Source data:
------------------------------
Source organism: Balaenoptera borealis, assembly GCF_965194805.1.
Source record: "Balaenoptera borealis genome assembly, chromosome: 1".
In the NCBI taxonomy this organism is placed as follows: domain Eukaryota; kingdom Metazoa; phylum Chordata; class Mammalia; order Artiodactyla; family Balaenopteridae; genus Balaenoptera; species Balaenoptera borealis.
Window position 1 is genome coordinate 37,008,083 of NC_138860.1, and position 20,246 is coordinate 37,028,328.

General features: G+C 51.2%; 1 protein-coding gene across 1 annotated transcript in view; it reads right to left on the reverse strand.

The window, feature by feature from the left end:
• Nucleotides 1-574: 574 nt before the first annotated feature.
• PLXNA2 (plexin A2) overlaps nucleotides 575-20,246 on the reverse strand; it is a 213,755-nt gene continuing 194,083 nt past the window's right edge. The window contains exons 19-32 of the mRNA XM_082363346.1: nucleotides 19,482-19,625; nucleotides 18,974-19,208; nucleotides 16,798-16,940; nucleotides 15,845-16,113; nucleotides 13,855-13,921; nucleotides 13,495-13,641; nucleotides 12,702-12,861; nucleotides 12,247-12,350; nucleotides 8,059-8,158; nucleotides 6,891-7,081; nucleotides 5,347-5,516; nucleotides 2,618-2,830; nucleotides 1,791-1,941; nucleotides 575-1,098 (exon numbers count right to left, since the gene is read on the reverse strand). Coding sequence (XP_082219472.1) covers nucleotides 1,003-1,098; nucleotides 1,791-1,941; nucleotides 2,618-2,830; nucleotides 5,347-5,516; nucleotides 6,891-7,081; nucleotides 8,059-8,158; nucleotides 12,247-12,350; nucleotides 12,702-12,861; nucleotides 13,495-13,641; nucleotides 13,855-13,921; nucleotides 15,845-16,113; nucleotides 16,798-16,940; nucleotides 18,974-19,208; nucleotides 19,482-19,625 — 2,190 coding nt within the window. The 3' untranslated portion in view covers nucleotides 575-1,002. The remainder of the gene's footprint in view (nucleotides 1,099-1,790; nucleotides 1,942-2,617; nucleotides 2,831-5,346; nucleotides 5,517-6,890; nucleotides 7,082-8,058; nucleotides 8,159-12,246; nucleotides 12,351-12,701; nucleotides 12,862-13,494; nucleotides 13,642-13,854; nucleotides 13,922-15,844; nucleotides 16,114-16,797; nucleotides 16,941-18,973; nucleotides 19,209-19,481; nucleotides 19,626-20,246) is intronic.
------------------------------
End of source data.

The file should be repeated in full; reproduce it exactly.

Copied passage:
Source organism: Balaenoptera borealis, assembly GCF_965194805.1.
Source record: "Balaenoptera borealis genome assembly, chromosome: 1".
In the NCBI taxonomy this organism is placed as follows: domain Eukaryota; kingdom Metazoa; phylum Chordata; class Mammalia; order Artiodactyla; family Balaenopteridae; genus Balaenoptera; species Balaenoptera borealis.
Window position 1 is genome coordinate 37,008,083 of NC_138860.1, and position 20,246 is coordinate 37,028,328.

General features: G+C 51.2%; 1 protein-coding gene across 1 annotated transcript in view; it reads right to left on the reverse strand.

The window, feature by feature from the left end:
• Nucleotides 1-574: 574 nt before the first annotated feature.
• PLXNA2 (plexin A2) overlaps nucleotides 575-20,246 on the reverse strand; it is a 213,755-nt gene continuing 194,083 nt past the window's right edge. The window contains exons 19-32 of the mRNA XM_082363346.1: nucleotides 19,482-19,625; nucleotides 18,974-19,208; nucleotides 16,798-16,940; nucleotides 15,845-16,113; nucleotides 13,855-13,921; nucleotides 13,495-13,641; nucleotides 12,702-12,861; nucleotides 12,247-12,350; nucleotides 8,059-8,158; nucleotides 6,891-7,081; nucleotides 5,347-5,516; nucleotides 2,618-2,830; nucleotides 1,791-1,941; nucleotides 575-1,098 (exon numbers count right to left, since the gene is read on the reverse strand). Coding sequence (XP_082219472.1) covers nucleotides 1,003-1,098; nucleotides 1,791-1,941; nucleotides 2,618-2,830; nucleotides 5,347-5,516; nucleotides 6,891-7,081; nucleotides 8,059-8,158; nucleotides 12,247-12,350; nucleotides 12,702-12,861; nucleotides 13,495-13,641; nucleotides 13,855-13,921; nucleotides 15,845-16,113; nucleotides 16,798-16,940; nucleotides 18,974-19,208; nucleotides 19,482-19,625 — 2,190 coding nt within the window. The 3' untranslated portion in view covers nucleotides 575-1,002. The remainder of the gene's footprint in view (nucleotides 1,099-1,790; nucleotides 1,942-2,617; nucleotides 2,831-5,346; nucleotides 5,517-6,890; nucleotides 7,082-8,058; nucleotides 8,159-12,246; nucleotides 12,351-12,701; nucleotides 12,862-13,494; nucleotides 13,642-13,854; nucleotides 13,922-15,844; nucleotides 16,114-16,797; nucleotides 16,941-18,973; nucleotides 19,209-19,481; nucleotides 19,626-20,246) is intronic.